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Steel vs Titanium

By: Noel Buckley

Recently a customer asked us what the difference in ride quality is between our Cache Steel and Cache Titanium. This is a common question that we get and one that makes a lot of sense to answer given the roughly three times price increase of the Cache Titanium over the Cache Steel. So, to jump straight to the point, the short answer is that it’s "not that different" (and frankly I think it's very misleading to claim anything else if a bike is well engineered).

However... as the saying goes: The devil is in the details.

Anyone who knows steel bikes knows that the Cache Steel is not a "cheap steel bike" (and this applies also to our soon to be launched MTB hardtail). It is priced above the standard Hi-ten and 4130 steel bikes but it’s not as high as a western made craftsman's product because we make them in batch production, not as custom geometry one offs (even if the quality is similar). The quality of the materials in Knolly's steel bikes are second to none and while we don't use Reynolds tubing in our product (I'll explain why in a minute), our steel frames use a steel with similar properties to Reynolds 853, their highest offering in non-stainless materials.

We custom form ALL of the tubes in our frames, hence we need to have access to the steel in its annealed state. This state makes it impossible to use a high end off the shelf tubeset, as the tubes are already hard. For both the titanium and steel frames, we have opened a significant amount of custom tooling for these bikes, something that is almost unheard of in this world. 99% of the hardtails on the market make use of stock tube-sets that are mitered and perhaps bent and then welded into a final configuration. We're different because every tube in our steel or titanium Cache has touched a tool that is proprietary to Knolly.

Some tubes are relatively simple and some are incredibly complex. The Cache Titanium seat tube is the most complicated with four main operations which require about a dozen steps to complete, including multiple annealing stages to avoid the tube cracking or splitting during formation. This particular tube took us 16 months to develop with our vendor and they are probably the only bike frame production facility in the world that could pull this off.

In terms of material properties, ultimately you can distill properties for most metals down to a few important characteristics:

  • Tensile strength

  • Modulus of elasticity (elastic modulus)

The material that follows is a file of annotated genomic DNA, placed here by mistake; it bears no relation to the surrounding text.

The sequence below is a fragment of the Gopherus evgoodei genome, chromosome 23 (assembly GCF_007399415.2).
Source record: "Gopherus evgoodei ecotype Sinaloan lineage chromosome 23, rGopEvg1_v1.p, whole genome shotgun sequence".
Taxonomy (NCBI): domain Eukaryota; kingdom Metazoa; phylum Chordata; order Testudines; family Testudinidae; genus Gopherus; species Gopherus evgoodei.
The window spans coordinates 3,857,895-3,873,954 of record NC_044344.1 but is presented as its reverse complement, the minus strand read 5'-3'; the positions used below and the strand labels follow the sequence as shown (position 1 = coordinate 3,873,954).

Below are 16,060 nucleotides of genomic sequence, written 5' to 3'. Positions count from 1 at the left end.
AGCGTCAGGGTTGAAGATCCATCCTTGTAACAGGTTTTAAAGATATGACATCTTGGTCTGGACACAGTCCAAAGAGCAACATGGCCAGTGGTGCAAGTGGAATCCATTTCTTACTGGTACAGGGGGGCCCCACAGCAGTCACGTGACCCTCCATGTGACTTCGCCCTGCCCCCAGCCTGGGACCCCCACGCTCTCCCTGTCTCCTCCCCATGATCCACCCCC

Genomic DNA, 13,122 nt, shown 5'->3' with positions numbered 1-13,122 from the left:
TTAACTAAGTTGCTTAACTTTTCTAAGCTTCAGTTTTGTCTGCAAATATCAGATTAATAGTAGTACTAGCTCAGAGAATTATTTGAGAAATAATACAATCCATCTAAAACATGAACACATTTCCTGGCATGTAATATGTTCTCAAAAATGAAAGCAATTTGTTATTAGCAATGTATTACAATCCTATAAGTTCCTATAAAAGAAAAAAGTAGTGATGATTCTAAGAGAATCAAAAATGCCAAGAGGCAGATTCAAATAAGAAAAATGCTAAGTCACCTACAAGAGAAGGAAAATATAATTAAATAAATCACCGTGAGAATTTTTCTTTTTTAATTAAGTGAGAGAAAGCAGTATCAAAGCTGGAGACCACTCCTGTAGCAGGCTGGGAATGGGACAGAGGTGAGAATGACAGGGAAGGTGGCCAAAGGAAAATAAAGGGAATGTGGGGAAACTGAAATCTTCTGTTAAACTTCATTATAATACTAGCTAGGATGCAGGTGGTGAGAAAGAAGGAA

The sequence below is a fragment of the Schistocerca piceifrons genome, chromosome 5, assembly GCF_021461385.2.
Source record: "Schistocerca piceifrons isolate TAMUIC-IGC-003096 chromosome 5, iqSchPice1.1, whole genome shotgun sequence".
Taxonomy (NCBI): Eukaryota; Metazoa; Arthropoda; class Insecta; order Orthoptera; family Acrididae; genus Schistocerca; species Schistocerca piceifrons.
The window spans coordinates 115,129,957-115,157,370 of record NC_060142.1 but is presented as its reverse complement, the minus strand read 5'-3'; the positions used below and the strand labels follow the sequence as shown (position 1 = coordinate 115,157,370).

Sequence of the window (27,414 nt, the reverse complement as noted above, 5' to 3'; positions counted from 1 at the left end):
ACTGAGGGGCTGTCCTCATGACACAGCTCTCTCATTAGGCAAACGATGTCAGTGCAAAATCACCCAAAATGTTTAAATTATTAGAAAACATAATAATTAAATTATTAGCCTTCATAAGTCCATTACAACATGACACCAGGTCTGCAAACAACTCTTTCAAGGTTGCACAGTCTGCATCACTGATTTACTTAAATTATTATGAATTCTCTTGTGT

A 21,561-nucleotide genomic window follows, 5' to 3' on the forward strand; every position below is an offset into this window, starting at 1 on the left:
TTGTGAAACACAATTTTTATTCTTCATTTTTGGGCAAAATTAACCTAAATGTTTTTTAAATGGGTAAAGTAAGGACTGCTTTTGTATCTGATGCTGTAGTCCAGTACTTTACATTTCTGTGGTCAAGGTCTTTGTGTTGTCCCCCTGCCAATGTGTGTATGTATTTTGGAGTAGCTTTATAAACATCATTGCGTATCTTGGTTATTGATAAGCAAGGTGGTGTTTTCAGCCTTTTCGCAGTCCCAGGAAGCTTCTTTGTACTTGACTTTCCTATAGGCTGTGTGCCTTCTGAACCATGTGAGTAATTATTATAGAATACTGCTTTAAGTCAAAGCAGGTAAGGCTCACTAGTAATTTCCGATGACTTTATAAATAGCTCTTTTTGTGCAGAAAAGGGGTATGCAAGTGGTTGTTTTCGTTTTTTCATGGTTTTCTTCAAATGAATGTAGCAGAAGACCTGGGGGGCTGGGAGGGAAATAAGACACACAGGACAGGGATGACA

• Density

And despite all of the hype about titanium being "unique", offering a certain type of flex, "feeling springy", being more supple, etc... both titanium and steel can ultimately be defined by these 3 properties.

For example, if you have a cylinder of titanium and a cylinder of steel, you can - in theory - make them have virtually identical bending (i.e. flex) properties by controlling the tube's diameter and the material's Elastic Modulus. Because high end steel's elastic modulus is significantly higher than titanium's, a smaller diameter steel tube will have the same stiffness as a larger diameter titanium tube. Hence, you'll see that on the Cache frames, the steel down tube is 42mm in diameter and the titanium down tube is 47mm in diameter (for - example - a size 60cm frame). Despite one tube being made in titanium and one in steel, they are designed to have similar bending characteristics (flex) under the same load.

Wall thickness is generally determined by the material's tensile strength: a combination of the tube being strong enough to not fail, but also ensuring that the wall thickness is sufficient to avoid easily denting the tube and / or the tube failing due to a buckling load.

Now, we get into the smaller details. We do some things on the titanium frames that are not done on the steel frames, particularly in the front triangle and these tweaks affect another characteristic called the "moment area of inertia". What this is referring to is the cross sectional area and we manipulate this a lot more in our titanium frames that we do in our steel frames. For example:

  • The top tubes on our steel frames are double butted, but externally cylindrical. The top tubes on our titanium frames are not only double butted, but they are also tapered, being larger diameter at the head tube and slightly smaller diameter at the seat tube.

  • The down tubes on the steel frames are bent. Whereas the down tubes on the titanium frames are not only bent, but aggressively ovalized and slightly tapered.

  • The seat tubes on the steel frames are butted and bent. And on the titanium frames, they are butted, bent, tapered and squish formed.

All of these details cost a lot more money to do on the titanium frames because the tooling is a lot more complex and is amortized over a vastly smaller number of frames. Additionally, titanium is notoriously difficult to work with and its propensity to work harden is high. That means that even simple operations may need to be repeated multiple times, further increasing costs.

The final characterist